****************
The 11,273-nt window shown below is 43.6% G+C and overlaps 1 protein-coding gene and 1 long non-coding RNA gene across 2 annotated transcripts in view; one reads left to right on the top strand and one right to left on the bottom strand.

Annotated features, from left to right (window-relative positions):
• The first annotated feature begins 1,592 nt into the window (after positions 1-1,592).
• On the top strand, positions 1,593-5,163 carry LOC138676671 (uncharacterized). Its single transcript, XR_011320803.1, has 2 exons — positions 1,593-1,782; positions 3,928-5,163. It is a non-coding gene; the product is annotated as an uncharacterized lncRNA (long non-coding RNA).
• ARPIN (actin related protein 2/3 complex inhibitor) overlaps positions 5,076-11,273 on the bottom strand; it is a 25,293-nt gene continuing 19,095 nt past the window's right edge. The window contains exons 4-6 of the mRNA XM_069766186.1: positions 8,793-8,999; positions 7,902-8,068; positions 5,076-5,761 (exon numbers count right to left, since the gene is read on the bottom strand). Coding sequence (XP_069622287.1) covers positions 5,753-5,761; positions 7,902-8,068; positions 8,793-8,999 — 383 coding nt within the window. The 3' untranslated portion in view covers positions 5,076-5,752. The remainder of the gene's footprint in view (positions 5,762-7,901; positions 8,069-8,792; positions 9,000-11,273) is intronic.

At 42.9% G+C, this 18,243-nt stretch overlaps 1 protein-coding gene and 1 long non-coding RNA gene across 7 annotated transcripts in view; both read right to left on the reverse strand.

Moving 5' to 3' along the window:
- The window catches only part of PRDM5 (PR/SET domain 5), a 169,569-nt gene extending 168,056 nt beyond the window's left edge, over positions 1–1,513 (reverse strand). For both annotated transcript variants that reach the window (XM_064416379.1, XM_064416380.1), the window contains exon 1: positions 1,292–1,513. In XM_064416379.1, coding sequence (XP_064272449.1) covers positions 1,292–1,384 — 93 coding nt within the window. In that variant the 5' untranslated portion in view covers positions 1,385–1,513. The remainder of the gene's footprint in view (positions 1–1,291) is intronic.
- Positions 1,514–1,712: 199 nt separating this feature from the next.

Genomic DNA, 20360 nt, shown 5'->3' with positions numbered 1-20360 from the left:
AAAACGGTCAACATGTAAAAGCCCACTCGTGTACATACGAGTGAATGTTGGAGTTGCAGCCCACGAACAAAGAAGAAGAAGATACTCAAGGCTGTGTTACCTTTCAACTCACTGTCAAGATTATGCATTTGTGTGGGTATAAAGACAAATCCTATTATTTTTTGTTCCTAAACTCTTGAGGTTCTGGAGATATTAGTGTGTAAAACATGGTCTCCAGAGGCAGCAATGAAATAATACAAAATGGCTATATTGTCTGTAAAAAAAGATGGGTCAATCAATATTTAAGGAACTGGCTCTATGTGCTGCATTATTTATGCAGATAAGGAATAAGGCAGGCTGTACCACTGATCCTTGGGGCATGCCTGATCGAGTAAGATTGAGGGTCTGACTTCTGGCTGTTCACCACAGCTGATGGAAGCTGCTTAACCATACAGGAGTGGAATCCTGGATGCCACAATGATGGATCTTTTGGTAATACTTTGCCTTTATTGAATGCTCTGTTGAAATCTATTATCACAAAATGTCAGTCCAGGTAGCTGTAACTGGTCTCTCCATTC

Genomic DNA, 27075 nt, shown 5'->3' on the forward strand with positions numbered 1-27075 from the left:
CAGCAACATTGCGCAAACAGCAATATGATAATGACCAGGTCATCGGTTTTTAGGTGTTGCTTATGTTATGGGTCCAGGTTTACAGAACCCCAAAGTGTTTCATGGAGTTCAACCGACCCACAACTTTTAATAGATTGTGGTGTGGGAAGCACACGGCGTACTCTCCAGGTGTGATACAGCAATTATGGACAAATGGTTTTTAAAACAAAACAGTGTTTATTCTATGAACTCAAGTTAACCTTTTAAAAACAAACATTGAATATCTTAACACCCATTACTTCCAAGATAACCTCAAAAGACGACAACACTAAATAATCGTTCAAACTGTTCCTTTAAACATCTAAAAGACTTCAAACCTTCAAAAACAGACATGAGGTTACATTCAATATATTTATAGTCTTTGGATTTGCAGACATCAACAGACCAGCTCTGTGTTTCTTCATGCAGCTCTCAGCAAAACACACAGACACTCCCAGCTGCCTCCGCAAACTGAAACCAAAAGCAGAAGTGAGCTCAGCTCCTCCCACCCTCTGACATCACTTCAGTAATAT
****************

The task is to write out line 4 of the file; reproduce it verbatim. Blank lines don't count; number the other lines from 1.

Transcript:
• On the top strand, positions 1,593-5,163 carry LOC138676671 (uncharacterized). Its single transcript, XR_011320803.1, has 2 exons — positions 1,593-1,782; positions 3,928-5,163. It is a non-coding gene; the product is annotated as an uncharacterized lncRNA (long non-coding RNA).